Hepatitis C is a serious liver disease caused by the hepatitis C virus (HCV). The most common way to get hepatitis C is by coming into contact with the blood of someone who has it. It’s important for certain people to get tested for the hepatitis C virus.
Vietnam Era Veterans and those born between 1945 and 1965 are at higher risk for hepatitis C. Talking to a healthcare provider about testing is highly recommended for anyone at risk.VA has this testing available for at risk Veterans.
This spring, VA began treatment for its 100,000th Veteran with hepatitis C.
Outside of VA, this is considered “Covered Prevention Services for Adults”meaning that many insurance plans provide 100 percent coverage for preventive care, but require you to use an in-network provider.
Hepatitis C screening is covered for adults at increased risk and one-time screening for people born between 1945 and 1965.
Nationwide, VA leads the country in HCV screening, testing, treatment, research and prevention. Facilities across VA are implementing innovative strategies to increase testing. Veterans can receive hepatitis C testing at VA if they are enrolled in VA care. You may be able to get tested in or outside the VA networkat no cost to you.
Three common types of specialists that you may be referred to for hepatitis C testing are gastroenterologists, hepatologists, and infectious disease specialists.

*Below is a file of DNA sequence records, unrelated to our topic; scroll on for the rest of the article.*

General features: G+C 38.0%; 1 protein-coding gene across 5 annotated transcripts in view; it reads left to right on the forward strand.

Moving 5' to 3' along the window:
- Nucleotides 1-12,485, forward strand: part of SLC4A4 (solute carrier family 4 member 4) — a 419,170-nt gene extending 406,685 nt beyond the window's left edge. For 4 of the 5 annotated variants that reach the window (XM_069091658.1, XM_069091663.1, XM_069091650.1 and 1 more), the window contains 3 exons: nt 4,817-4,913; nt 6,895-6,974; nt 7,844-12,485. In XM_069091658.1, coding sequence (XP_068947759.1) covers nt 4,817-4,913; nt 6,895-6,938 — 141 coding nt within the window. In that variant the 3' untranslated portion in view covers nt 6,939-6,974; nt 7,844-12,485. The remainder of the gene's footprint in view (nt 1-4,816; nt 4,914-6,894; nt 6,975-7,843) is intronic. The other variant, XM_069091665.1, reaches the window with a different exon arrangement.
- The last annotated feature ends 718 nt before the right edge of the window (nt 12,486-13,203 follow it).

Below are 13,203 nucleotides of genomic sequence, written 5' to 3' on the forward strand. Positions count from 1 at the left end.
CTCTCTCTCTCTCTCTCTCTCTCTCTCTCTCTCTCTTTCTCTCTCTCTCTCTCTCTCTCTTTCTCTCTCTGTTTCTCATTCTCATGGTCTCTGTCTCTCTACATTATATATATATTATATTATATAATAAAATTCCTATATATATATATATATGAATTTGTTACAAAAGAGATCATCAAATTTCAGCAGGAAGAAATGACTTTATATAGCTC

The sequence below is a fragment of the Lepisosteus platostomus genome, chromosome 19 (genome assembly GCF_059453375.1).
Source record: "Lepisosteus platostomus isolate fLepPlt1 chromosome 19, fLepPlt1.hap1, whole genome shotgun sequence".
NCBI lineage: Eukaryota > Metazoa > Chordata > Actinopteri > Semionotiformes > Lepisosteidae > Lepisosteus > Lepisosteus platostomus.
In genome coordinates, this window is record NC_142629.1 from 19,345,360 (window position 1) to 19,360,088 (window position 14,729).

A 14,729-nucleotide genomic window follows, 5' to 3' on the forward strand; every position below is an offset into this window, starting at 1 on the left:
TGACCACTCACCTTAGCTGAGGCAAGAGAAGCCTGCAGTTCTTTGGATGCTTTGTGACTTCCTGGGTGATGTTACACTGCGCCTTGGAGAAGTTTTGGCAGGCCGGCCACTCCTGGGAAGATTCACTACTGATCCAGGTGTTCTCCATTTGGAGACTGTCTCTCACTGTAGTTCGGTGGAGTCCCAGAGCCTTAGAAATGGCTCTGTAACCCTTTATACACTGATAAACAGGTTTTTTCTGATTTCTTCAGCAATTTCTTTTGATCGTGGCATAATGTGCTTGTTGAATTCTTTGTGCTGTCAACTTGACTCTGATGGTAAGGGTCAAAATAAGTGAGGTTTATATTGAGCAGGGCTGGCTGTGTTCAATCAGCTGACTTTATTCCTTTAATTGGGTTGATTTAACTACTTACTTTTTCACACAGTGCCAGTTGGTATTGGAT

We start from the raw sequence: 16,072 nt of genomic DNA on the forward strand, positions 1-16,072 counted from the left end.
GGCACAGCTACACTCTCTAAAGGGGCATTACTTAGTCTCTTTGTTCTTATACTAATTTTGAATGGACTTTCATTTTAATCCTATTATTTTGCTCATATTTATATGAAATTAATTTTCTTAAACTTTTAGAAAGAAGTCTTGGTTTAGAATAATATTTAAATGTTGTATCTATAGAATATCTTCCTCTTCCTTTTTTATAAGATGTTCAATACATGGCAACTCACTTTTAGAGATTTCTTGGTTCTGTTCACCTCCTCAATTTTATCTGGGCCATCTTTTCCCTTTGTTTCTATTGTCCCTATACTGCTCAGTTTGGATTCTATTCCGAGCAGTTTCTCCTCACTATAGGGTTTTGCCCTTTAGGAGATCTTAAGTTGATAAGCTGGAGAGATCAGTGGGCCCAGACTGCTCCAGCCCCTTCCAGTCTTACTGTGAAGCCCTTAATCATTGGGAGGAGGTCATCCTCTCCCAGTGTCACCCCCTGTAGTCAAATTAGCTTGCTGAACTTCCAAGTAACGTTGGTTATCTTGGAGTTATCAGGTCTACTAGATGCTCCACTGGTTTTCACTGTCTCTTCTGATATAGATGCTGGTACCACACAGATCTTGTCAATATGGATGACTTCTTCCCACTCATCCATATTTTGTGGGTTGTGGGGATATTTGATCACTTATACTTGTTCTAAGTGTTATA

A gastroenterologist treats diseases of the digestive system, including the liver. A hepatologist treats diseases of the liver, including hepatitis C. An infectious disease specialist treats diseases that are spread from many sources, including those from person to person, like hepatitis C and HIV (human immunodeficiency syndrome).
Many people who have hepatitis C can live for years without feeling sick. But the virus can still damage the liver, even when there aren’t any symptoms. You could also spread the virus to others without knowing it. The only way to know for sure if you have hepatitis C is to get a blood test.
Hepatitis C testing is the key to living a longer, healthier life. Take action and talk to your healthcare provider to find out if you are a candidate.
About the author: Megan Jones is the Communications Specialist with VA Patient Care Services.